‘Oh my God, am I go­ing to re­gret this?’

Two years af­ter a very pub­lic break­down, Sheri­dan Smith is bar­ing her soul – and fac­ing her crit­ics – in song

The Daily Telegraph - Review - - COVER STORY - NEIL MCCORMICK

but the wheels were coming off, and when I crashed it was a big bang,” she says. In March 2016, af­ter miss­ing per­for­mances of the West End mu­si­cal Funny Girl in which she was play­ing the lead, and con­duct­ing foul-mouthed spats with trolls on Twit­ter, Smith quit the stage for two months.

The cri­sis was pre­cip­i­tated by her fa­ther’s di­ag­no­sis with ter­mi­nal can­cer. “That was the cat­a­lyst, and sud­denly I was hav­ing a proper melt­down. I’m up­set that my dad had to see that. But at least I got my­self bet­ter to be with him for his last days.” Her fa­ther, Colin, died aged 80 in Novem­ber 2016.

She ad­mits to “self-med­i­cat­ing” and says “I was in a re­ally bad way”. Grief sent her over the edge, but there were deep in­se­cu­ri­ties at work, too. “That wild girl stuff is drink-fu­elled bravado and ac­tu­ally, when I’m on my own, I’m like a lit­tle bro­ken spar­row want­ing to be put back to­gether.” Now, Smith has used her per­sonal tou­bles as grist for a first ven­ture into song­writ­ing: a bravura, no-holds-barred al­bum called A North­ern Soul. “It’s pretty re­veal­ing, isn’t it?” she says, look­ing a bit wor­ried. “Oh my God, am I go­ing to re­gret this?”

To a swag­ger­ing retro-soul mu­si­cal set­ting, burst­ing with punchy horns, lush strings and a clutch of big, weepy bal­lads,

Smith lays her life on the line. Are You Just Sleep­ing is a tremu­lous num­ber ad­dress­ing her fa­ther’s death (“I had 18 takes be­fore I could get to the end with­out cry­ing,” she ad­mits). Han­dle With Care lays bare her vul­ner­a­bil­ity; Ain’t That Funny fo­cuses on the pri­vate sad­ness of a come­di­enne; Why Can’t I Fall in Love and The One ex­pose in­se­cu­ri­ties about a dis­as­trous love life, while Rock Bot­tom turns her melt­down into a bruis­ing an­them: “I’m go­ing to come down like I’ve for­got­ten,” she sings, “I’m work­ing my way to rock bot­tom.”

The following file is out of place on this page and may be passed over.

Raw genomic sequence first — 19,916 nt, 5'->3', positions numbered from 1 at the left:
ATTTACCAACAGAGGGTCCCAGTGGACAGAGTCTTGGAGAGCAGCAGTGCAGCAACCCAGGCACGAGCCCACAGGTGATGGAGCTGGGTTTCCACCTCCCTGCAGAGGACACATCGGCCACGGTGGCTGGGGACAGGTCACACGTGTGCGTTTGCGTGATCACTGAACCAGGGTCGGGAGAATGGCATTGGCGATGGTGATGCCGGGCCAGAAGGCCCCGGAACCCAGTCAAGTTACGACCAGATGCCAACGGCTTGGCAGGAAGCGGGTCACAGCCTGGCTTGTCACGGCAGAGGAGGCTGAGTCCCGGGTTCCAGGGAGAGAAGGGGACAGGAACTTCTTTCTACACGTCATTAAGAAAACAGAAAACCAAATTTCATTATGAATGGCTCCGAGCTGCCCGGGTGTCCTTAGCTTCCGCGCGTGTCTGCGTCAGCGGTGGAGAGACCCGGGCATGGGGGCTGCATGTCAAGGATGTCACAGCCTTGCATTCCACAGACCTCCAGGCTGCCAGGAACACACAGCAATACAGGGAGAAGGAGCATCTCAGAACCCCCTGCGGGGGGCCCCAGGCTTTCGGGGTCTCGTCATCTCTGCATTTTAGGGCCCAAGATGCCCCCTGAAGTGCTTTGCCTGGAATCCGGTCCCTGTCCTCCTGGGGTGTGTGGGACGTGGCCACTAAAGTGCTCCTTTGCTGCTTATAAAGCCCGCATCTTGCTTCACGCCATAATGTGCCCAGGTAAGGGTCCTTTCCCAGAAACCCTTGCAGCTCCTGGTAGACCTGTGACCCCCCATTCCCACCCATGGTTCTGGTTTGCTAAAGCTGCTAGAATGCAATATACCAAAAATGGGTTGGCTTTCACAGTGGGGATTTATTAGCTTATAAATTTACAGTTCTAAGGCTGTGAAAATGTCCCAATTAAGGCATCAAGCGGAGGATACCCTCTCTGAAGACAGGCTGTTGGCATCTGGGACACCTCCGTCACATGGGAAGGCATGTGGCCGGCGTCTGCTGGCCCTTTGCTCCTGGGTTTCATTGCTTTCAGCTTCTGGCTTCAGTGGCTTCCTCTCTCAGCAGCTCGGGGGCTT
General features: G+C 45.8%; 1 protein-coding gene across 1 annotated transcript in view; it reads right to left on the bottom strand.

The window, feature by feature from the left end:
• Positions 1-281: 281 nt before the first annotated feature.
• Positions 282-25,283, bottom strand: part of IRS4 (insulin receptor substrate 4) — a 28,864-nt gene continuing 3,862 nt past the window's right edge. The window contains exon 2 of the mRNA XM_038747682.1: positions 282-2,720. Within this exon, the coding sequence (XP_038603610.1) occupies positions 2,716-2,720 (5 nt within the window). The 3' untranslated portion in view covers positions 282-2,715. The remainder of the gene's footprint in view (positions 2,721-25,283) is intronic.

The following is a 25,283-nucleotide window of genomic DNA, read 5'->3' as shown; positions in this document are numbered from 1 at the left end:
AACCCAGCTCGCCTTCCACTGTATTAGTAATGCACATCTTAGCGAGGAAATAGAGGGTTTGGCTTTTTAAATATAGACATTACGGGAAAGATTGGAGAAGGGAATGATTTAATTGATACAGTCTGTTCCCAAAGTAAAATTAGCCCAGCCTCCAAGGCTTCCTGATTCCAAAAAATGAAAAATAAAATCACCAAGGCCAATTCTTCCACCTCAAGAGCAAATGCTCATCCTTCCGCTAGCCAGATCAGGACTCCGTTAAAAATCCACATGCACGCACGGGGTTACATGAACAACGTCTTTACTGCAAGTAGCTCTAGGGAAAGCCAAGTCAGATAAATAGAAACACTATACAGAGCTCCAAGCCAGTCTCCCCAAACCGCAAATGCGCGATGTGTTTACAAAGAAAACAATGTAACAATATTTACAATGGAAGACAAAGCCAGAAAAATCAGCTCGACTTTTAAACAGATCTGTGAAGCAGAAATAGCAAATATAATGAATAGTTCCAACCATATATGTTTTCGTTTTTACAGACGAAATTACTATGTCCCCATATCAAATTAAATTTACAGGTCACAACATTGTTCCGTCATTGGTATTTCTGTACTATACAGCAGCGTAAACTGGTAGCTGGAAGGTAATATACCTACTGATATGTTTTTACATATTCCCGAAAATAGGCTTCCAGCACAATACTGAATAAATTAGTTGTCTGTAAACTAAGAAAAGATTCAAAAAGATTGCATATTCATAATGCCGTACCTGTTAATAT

Smith knows how to de­liver a lyric, as she demon­strated on her self-ti­tled debut al­bum of show tunes last year. The fol­low up, though, is more con­tem­po­rary – with shades of Amy Wine­house and Adele – and more per­sonal. “It has been re­ally cathar­tic get­ting all this stuff out,” she says.

She de­scribes the al­bum as a team ef­fort, with col­lab­o­ra­tors in­clud­ing Jimmy Hog­a­rth – the Grammy-win­ning pro­ducer of

Amy Wine­house and James Bay – and in-de­mand song­writ­ers Amy Wadge (who has writ­ten hits for Ed Sheeran and Kylie Minogue) and Eg White (who has worked with Adele). “They did all the hard work re­ally,” she says. “It was so nice to go into the stu­dio, rather than back on stage. You can look like s---, you don’t have to learn lines, you just hang out with lovely peo­ple, talk about stuff and try and make it into a song. It’s kind of like ther­apy.”

Smith grew up among a mu­si­cal fam­ily in a small town near Don­caster. Her par­ents played the North­ern club cir­cuit as coun­try mu­sic duo The Dal­tons. Her younger brother, Damian, leads the indie-rock band The

Torn. Smith joined the Na­tional Youth Mu­sic The­atre, where she was spot­ted by an agent in a pro­duc­tion of Bugsy Mal­one and turned pro­fes­sional at the age of

16. She never went to drama school – “we couldn’t have af­forded it!” – be­fore achiev­ing na­tional fame in well loved sit­coms The Royle Fam­ily and Gavin & Stacey. She went on to star in such ac­claimed tele­vi­sion dra­mas as Mrs Biggs and Cilla, and on stage switched ef­fort­lessly be­tween the se­ri­ous dra­mas of Ib­sen and Rat­ti­gan and big pro­duc­tion mu­si­cals such as Legally Blonde and Funny Girl.

Twenty-four years on from what she still thinks of as her “lucky break”, Smith has two Olivier awards, a Bafta and an OBE. “It sounds ridicu­lous but the more suc­cess­ful I got, the more I felt like I had im­pos­tor syn­drome,” she says. “Like I’m not as good as they think and I’m go­ing to get found out. Then the panic at­tacks kicked in and I would party more just to try and drown out the noise and self-doubt.”

Smith won’t duck re­spon­si­bil­ity for her very pub­lic cri­sis. “I am the one who went mad and was drunk fall­ing out of clubs with dif­fer­ent peo­ple and on Twit­ter be­ing an id­iot. I’ve done a lot of stupid things.” Yet her treat­ment in some quar­ters of the Bri­tish

‘When a man par­ties, it’s rock ’n’ roll. When a woman does, it’s “Look at the state of her!”’

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